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#689 New Book on the Atonement

July 05, 2020

Hi Dr. Craig,

I'm looking forward to your new book on the atonement with Baylor University Press. I seem to remember you saying that you've had chance to strengthen your arguments for that volume. I was just wondering what kinds of new content we can expect? Will you be engaging at length with Stump's criticisms of penal substitution and Oliver Crisp's realist approach to the doctrine? I'd be intrigued to hear your thoughts on Crisp's claim that 'guilt is not transferable from one person to another' and your thoughts on Crisp's strategy for getting around that. In order to get around the apparent problem that he raises he develops a metaphysical response that involves positing an ontological unity between human beings.


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Dr. craig’s response


My new book with Baylor University Press Atonement and the Death of Christ expands considerably on my small book The Atonement (Cambridge University Press, 2018), which is a sort of Reader’s Digest version of the former. So in each of the three areas covered by the book—Biblical Data, Dogmatic History, and Philosophical Reflection—the discussion goes into a lot more detail, so that the new book is three times the size of the earlier one.

I do, indeed, engage in detail with Eleonore Stump’s vigorous critique of penal substitutionary theories. In my Introduction I respond to her charge that penal substitutionary theories fail to offer complete accounts of the atonement and criticize her focus on atonement in the etymological sense of the word to the neglect of the Hebraic sense. Then in chapter 9 I respond to what she calls “the central and irremediable problem” with penal substitutionary atonement theories, namely, the allegation that such a theory is incompatible with God’s love. In chapter 10, I respond to her objection to the justice of penal substitution. In chapter 11 I reply to her objections that penal substitutionary theories are incompatible with God’s mercy, that Christ’s death did not in fact satisfy divine justice, and that penal substitutionary theories imply universalism.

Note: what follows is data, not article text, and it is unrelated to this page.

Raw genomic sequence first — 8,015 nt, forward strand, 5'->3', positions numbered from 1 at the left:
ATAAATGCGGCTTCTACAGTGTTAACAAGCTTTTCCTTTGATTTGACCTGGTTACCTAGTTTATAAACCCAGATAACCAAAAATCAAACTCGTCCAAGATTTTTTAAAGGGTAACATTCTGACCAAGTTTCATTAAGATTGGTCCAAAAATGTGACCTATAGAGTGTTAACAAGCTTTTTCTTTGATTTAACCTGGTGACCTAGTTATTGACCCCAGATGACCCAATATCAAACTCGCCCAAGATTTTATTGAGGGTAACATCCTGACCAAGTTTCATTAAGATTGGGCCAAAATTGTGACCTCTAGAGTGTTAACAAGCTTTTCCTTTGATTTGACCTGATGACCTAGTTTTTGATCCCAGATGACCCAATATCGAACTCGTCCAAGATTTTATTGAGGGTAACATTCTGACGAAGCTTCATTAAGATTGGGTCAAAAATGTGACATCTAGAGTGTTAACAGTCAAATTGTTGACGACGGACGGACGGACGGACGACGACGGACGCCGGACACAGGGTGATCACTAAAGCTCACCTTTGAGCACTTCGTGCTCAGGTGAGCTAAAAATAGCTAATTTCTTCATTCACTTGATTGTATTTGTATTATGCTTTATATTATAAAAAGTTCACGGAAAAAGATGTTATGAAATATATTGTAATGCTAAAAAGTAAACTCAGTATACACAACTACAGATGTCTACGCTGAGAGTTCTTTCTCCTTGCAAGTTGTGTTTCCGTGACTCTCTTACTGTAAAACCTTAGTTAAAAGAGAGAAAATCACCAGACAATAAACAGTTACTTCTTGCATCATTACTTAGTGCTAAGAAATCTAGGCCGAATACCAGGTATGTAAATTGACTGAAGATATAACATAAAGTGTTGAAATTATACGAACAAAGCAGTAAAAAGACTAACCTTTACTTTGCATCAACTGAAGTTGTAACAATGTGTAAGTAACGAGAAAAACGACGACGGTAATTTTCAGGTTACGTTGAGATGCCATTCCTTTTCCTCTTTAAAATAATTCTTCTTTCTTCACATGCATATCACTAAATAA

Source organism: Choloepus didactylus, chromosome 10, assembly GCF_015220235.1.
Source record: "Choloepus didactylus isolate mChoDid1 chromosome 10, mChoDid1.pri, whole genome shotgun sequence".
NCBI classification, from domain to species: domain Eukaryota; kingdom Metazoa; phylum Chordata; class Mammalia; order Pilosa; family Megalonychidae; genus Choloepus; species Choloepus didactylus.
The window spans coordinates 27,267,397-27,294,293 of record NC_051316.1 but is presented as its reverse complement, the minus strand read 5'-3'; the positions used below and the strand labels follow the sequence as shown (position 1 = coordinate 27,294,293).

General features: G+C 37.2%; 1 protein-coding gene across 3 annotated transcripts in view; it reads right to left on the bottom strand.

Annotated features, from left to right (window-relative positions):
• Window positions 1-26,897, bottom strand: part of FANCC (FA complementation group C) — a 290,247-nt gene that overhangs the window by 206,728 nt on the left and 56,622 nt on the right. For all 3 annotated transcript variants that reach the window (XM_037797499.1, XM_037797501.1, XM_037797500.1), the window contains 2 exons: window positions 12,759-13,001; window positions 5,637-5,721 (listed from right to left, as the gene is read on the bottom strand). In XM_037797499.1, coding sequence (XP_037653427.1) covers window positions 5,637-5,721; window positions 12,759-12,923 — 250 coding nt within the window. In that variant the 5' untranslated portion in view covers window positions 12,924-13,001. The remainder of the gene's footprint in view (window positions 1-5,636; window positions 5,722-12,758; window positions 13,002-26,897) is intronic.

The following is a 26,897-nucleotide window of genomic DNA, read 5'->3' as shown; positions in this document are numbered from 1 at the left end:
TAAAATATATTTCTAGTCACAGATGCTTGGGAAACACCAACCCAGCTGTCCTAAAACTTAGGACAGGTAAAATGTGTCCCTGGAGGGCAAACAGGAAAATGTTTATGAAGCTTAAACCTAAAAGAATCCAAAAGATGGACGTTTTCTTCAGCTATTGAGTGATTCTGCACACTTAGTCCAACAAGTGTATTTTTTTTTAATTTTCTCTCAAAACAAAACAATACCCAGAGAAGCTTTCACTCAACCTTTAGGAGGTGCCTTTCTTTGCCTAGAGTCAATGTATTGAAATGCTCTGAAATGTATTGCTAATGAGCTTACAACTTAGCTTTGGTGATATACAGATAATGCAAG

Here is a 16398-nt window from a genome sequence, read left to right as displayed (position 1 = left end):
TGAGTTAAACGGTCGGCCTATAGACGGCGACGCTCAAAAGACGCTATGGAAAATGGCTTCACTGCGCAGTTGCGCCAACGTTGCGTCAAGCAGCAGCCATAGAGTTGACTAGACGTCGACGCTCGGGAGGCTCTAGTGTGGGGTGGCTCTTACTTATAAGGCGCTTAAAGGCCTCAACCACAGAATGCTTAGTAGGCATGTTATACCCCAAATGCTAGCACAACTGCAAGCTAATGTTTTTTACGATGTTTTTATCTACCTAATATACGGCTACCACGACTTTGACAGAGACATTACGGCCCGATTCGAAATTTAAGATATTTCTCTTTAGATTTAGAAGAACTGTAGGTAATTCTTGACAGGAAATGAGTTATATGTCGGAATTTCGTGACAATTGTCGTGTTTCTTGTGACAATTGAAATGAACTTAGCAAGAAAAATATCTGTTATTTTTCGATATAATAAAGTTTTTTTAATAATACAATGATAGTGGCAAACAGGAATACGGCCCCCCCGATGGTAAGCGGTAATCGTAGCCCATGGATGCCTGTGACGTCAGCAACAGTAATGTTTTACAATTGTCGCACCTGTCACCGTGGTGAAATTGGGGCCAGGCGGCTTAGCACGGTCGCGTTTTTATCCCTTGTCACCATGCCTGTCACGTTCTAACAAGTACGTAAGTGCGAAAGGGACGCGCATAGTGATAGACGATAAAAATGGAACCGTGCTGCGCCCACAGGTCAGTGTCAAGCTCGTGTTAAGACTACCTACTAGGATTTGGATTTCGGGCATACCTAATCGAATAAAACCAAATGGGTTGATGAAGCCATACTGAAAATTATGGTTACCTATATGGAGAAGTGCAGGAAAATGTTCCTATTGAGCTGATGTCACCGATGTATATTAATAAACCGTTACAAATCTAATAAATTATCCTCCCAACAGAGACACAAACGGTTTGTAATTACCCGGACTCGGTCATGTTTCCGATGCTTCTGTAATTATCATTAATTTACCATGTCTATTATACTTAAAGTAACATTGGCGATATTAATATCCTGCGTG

I also engage briefly with Oliver Crisp’s work. I defend his characterization of divine forgiveness as a legal pardon against Stump’s criticisms. I reject, however, his characterization of penal substitution as a “forensic fiction” and try to explain how the device of legal fictions should be properly employed in penal substitutionary theories involving the imputation of sins. I firmly reject his so-called realist approach to the atonement as implausible and unavailing, an approach which, I believe, he himself now rejects. On this view we are asked to posit mereological fusions like “fallen humanity” and “redeemed humanity” as a basis for original sin and Christ’s redemption. Such a posit seems to depend upon a principle of apparently unrestricted mereological composition, according to which any two objects whatsoever can be regarded as parts of an object. How else could one justify thinking that individual persons are really parts (not members!) of some super-object like fallen humanity?  But then how can it be the case that when they are redeemed, they lose their parthood in that object and become part of another super-object, redeemed humanity? Moreover, in viewing persons as parts of a transtemporal super-object, the view seems to presuppose a tenseless view of time, according to which objects are actually four-dimensional entities extended in time as well as space, a view which is incompatible with divine punishment and reward of three-dimensional person-slices.

Crisp’s belief that “guilt is not transferable from one person to another” is related to his understanding of guilt as the fact or property of having committed a crime. Since the past cannot be changed, on this understanding someone who has committed a crime will always after be guilty. His guilt can be neither transferred nor expunged, even by God. One of the most important philosophical insights of my book is that this popular conception of guilt is wrong. It is incompatible with the standard account of retributive justice. For on this understanding even someone who has fully served his prison sentence or been pardoned remains guilty. But since according to retributive theories of justice the guilty deserve punishment, such a person is, in effect, sentenced to hell, for his guilt can never be removed. I suggest instead that we conceive of guilt as liability to punishment and therefore a temporary property that can be removed by pardon or satisfaction of justice.

So there is much of interest in this new book!

- William Lane Craig